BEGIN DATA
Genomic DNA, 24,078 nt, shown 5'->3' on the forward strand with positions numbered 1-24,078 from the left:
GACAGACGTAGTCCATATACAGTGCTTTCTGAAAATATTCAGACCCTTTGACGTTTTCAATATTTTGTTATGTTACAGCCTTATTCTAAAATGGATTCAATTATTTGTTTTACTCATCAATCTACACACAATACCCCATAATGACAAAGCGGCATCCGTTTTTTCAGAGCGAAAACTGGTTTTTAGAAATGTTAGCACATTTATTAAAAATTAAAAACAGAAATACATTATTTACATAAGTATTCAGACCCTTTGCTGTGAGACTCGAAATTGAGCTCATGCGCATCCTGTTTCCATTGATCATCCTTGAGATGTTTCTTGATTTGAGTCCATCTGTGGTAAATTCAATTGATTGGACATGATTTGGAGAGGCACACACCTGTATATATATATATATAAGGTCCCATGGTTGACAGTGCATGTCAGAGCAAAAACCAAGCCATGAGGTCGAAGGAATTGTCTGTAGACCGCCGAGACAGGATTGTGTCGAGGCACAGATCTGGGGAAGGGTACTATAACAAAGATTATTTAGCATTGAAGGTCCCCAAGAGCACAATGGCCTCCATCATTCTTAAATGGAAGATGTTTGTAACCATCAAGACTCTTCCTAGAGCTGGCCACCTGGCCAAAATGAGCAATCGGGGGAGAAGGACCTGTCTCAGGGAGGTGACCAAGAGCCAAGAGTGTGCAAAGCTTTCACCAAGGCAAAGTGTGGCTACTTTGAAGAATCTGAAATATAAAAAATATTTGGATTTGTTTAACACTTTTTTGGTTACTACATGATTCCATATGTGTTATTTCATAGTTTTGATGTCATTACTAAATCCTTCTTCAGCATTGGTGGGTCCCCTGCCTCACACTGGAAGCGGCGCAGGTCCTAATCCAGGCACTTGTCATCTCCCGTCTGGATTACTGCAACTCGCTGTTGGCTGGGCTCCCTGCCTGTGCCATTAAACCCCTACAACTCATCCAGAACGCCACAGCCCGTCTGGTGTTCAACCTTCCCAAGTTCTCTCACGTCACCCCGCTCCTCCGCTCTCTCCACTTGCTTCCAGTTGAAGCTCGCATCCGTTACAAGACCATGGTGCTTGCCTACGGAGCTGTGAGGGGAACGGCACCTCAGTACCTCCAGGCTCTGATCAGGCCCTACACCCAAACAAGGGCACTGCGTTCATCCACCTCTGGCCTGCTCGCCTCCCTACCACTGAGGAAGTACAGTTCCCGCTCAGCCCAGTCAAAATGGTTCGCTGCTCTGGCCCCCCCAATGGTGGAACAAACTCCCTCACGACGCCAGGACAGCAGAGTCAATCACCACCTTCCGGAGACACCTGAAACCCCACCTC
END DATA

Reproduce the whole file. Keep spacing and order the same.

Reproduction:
Genomic DNA, 24,078 nt, shown 5'->3' on the forward strand with positions numbered 1-24,078 from the left:
GACAGACGTAGTCCATATACAGTGCTTTCTGAAAATATTCAGACCCTTTGACGTTTTCAATATTTTGTTATGTTACAGCCTTATTCTAAAATGGATTCAATTATTTGTTTTACTCATCAATCTACACACAATACCCCATAATGACAAAGCGGCATCCGTTTTTTCAGAGCGAAAACTGGTTTTTAGAAATGTTAGCACATTTATTAAAAATTAAAAACAGAAATACATTATTTACATAAGTATTCAGACCCTTTGCTGTGAGACTCGAAATTGAGCTCATGCGCATCCTGTTTCCATTGATCATCCTTGAGATGTTTCTTGATTTGAGTCCATCTGTGGTAAATTCAATTGATTGGACATGATTTGGAGAGGCACACACCTGTATATATATATATATAAGGTCCCATGGTTGACAGTGCATGTCAGAGCAAAAACCAAGCCATGAGGTCGAAGGAATTGTCTGTAGACCGCCGAGACAGGATTGTGTCGAGGCACAGATCTGGGGAAGGGTACTATAACAAAGATTATTTAGCATTGAAGGTCCCCAAGAGCACAATGGCCTCCATCATTCTTAAATGGAAGATGTTTGTAACCATCAAGACTCTTCCTAGAGCTGGCCACCTGGCCAAAATGAGCAATCGGGGGAGAAGGACCTGTCTCAGGGAGGTGACCAAGAGCCAAGAGTGTGCAAAGCTTTCACCAAGGCAAAGTGTGGCTACTTTGAAGAATCTGAAATATAAAAAATATTTGGATTTGTTTAACACTTTTTTGGTTACTACATGATTCCATATGTGTTATTTCATAGTTTTGATGTCATTACTAAATCCTTCTTCAGCATTGGTGGGTCCCCTGCCTCACACTGGAAGCGGCGCAGGTCCTAATCCAGGCACTTGTCATCTCCCGTCTGGATTACTGCAACTCGCTGTTGGCTGGGCTCCCTGCCTGTGCCATTAAACCCCTACAACTCATCCAGAACGCCACAGCCCGTCTGGTGTTCAACCTTCCCAAGTTCTCTCACGTCACCCCGCTCCTCCGCTCTCTCCACTTGCTTCCAGTTGAAGCTCGCATCCGTTACAAGACCATGGTGCTTGCCTACGGAGCTGTGAGGGGAACGGCACCTCAGTACCTCCAGGCTCTGATCAGGCCCTACACCCAAACAAGGGCACTGCGTTCATCCACCTCTGGCCTGCTCGCCTCCCTACCACTGAGGAAGTACAGTTCCCGCTCAGCCCAGTCAAAATGGTTCGCTGCTCTGGCCCCCCCAATGGTGGAACAAACTCCCTCACGACGCCAGGACAGCAGAGTCAATCACCACCTTCCGGAGACACCTGAAACCCCACCTC